Electrical terminology: who is the report for?

What terminology to use would seem to depend on who the report is for.

  1. It’s for the client. We should use terms that the client is most likely to understand. If they misunderstand and are electrocuted, we might be liable and/or at fault.

  2. It’s for the plaintiffs attorney. If we wind up in court, we need our report to stand up to attempted shredding. Terms should be proper electrical terms whether the client is likely to understand them or not.

  3. It’s for the electrical contractor who makes correction. We should use whatever terms the local electrical contractor uses so that he’ll understand when he’s contacted what he’ll have to deal with.

  4. It’s a combination of 1,2 and 3 and we give it our best guess.

  5. It’s a combination of 1 and 2 and we give it our best guess

Any good electrician should understand what you are referring to whether you use code terms or layman’s jargon.

The report needs to be understood by the client and must stand up in court. Many courts will be more in favor of using common terms provided that there is no room for ambiguity.

1 & 3

The client must understand.
The contractor needs to know what they are looking for.
For those that do not take pictures, for fear of being sued for what might be in there, You can talk to a contractor in 20 paragraphs less than you can with the client. So write it for both. I attach :

I agree…1 & 3 would be my best opinion…I dont worry about those attorneys too much…

I would say the client and the client’s attorney.

If the client is smart enough to hire an attorney.

I’m with Paul on this one.

My whole report is written for everyone, all the while knowing that if the Client understands, he won’t be suing me in court. So technical jargon in my report is out the window unless I have to use it (e.g., TPR valve). If I have to use it, I also show a picture of it. This is a case where a picture truly is worth a thousand words.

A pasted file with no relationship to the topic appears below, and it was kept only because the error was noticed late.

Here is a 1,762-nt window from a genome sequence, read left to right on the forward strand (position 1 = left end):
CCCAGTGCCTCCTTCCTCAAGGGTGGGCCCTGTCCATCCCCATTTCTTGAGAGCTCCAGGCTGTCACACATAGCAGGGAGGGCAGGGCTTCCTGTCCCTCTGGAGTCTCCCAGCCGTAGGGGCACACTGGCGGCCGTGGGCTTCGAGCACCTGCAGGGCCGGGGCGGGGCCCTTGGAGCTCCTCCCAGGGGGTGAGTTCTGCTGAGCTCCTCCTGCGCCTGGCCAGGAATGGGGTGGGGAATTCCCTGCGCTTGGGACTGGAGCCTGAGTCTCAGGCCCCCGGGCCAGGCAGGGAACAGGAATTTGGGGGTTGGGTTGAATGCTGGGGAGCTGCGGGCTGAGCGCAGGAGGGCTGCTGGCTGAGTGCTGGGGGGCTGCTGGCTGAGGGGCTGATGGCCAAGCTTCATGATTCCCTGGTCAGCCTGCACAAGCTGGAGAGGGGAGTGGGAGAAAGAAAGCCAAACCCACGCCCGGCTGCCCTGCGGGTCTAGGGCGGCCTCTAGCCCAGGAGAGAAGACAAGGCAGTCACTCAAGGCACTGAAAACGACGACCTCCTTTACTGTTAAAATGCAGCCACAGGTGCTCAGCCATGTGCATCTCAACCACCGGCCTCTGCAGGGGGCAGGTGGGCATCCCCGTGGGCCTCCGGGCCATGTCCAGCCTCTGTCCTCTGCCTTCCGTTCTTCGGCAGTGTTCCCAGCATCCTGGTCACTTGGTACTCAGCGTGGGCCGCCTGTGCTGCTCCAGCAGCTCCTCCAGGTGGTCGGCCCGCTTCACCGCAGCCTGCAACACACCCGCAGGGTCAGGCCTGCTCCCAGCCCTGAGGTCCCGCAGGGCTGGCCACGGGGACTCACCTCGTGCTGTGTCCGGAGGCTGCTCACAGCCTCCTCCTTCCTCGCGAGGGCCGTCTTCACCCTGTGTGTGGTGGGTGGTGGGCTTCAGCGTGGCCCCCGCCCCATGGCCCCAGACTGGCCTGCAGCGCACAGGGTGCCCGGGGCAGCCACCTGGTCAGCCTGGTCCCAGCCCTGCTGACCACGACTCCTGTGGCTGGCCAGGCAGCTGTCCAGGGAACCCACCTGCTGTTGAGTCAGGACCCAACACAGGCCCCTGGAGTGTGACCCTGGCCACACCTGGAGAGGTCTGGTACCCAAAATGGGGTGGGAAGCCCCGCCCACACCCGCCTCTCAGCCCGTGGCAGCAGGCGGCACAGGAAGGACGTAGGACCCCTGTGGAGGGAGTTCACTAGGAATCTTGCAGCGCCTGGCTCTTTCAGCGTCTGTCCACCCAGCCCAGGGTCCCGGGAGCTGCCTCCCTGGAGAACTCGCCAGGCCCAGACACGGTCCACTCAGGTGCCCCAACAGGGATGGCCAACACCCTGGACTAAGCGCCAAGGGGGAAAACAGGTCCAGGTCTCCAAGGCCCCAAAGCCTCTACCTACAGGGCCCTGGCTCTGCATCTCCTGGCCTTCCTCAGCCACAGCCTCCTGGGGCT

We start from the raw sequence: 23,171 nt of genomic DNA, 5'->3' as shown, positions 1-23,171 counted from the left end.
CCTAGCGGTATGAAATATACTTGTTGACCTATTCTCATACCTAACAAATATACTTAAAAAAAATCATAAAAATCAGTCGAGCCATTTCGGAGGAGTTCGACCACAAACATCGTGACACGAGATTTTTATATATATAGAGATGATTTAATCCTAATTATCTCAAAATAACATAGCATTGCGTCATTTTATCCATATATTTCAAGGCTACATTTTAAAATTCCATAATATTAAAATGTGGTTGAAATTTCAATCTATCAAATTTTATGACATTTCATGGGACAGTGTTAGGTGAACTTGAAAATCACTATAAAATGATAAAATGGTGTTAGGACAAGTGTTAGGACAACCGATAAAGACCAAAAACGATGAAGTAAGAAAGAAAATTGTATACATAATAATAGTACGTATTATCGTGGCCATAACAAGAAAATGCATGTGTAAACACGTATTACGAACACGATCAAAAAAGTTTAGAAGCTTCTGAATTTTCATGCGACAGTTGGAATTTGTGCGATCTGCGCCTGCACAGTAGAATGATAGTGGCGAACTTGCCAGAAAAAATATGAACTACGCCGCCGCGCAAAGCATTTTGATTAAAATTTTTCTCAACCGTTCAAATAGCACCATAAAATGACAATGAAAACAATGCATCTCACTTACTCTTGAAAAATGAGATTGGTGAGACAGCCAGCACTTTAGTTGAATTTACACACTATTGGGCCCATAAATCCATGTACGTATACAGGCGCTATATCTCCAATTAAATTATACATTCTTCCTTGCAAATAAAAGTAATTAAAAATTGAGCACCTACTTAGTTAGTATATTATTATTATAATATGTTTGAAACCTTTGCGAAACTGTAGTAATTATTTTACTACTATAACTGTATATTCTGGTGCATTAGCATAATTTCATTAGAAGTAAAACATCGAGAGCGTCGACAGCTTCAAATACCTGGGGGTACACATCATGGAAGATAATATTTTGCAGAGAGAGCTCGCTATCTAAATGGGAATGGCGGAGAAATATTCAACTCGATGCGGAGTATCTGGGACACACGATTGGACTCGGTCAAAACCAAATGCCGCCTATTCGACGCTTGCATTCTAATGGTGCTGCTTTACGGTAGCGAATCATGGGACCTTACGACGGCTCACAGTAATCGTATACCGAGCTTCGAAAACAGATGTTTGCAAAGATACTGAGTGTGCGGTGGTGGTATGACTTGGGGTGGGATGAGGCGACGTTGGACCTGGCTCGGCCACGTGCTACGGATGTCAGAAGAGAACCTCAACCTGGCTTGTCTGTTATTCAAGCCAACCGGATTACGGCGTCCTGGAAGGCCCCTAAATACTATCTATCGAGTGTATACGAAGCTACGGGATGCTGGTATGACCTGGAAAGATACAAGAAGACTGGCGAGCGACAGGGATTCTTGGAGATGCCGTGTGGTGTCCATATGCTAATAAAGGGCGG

Nothing wrong with using the proper words and spelling them correctly to describe what one is viewing and reporting on.

Creating a hyperlink in the report can elimate calls.


Scroll down for construction dictionaries.

Mama Mia!
That site would drive one to drinking.
Where’s my margarita? :margarita:
I don’t think I could/would ever make a Client try to sort through all that to try to find a definition, especially when I can use layperson’s terms and pictures to get the message across.
I’m still thirsty.

As an electrical contractor and after a few service calls to repair the white thingy with red and black buttons in the kitchen that the home inspector said wasn’t working, I much prefer a good description. Especially when I arrive with a GFCI receptacle and find that it’s the range hood that doesn’t work.

I include one of these in all my reports.


It keeps the Surgeons and Butchers from calling me about the fascia.

75¢ each!
Holly non-Guerrilla Marketing, Batman!
Could you not create your own glossary and print them much less expensively, or include them as a PDf file or something?
You’ve got more money than I do.
(“Well, duh!” says the employee who needs to go home, “you spend all yours on margaritas.”
“Yeah, margaritas for employees! Ouch,” says the margarita buyer.

RR of course I have more money than you do, I am not paying a franchise fee or employees wages. :cool:

I will not mention your favorite beverage.

Any thing we write must be written for its intended reader, in my opinion. That would mean that if I were a Master Electrician, I would need to spend the time and effort to “dumb down” my report so that it could be readily understood and utilized by the person paying for it. A generalist home inspector wanting to impress may strive for more technical jargon, but the bottom line should always be whether or not the report accurately reflects the condition in such a manner as that it can be understood by the client.

I think most would agree with this. right?

Yeah, but I don’t have your air conditioning bill. :mrgreen:

You got my agreement.

If Jerry Peck is anywhere around, though, he hates you and me now. :smiley:

:wink: …Jerry Peck…Jerry Peck…the name rings a bell. Vaguely…

Is that message board still going? I think we used to call that H6 or something. If you have it, Russel, mail me that URL. I’d like to pay my respects to that crowd if they are still active.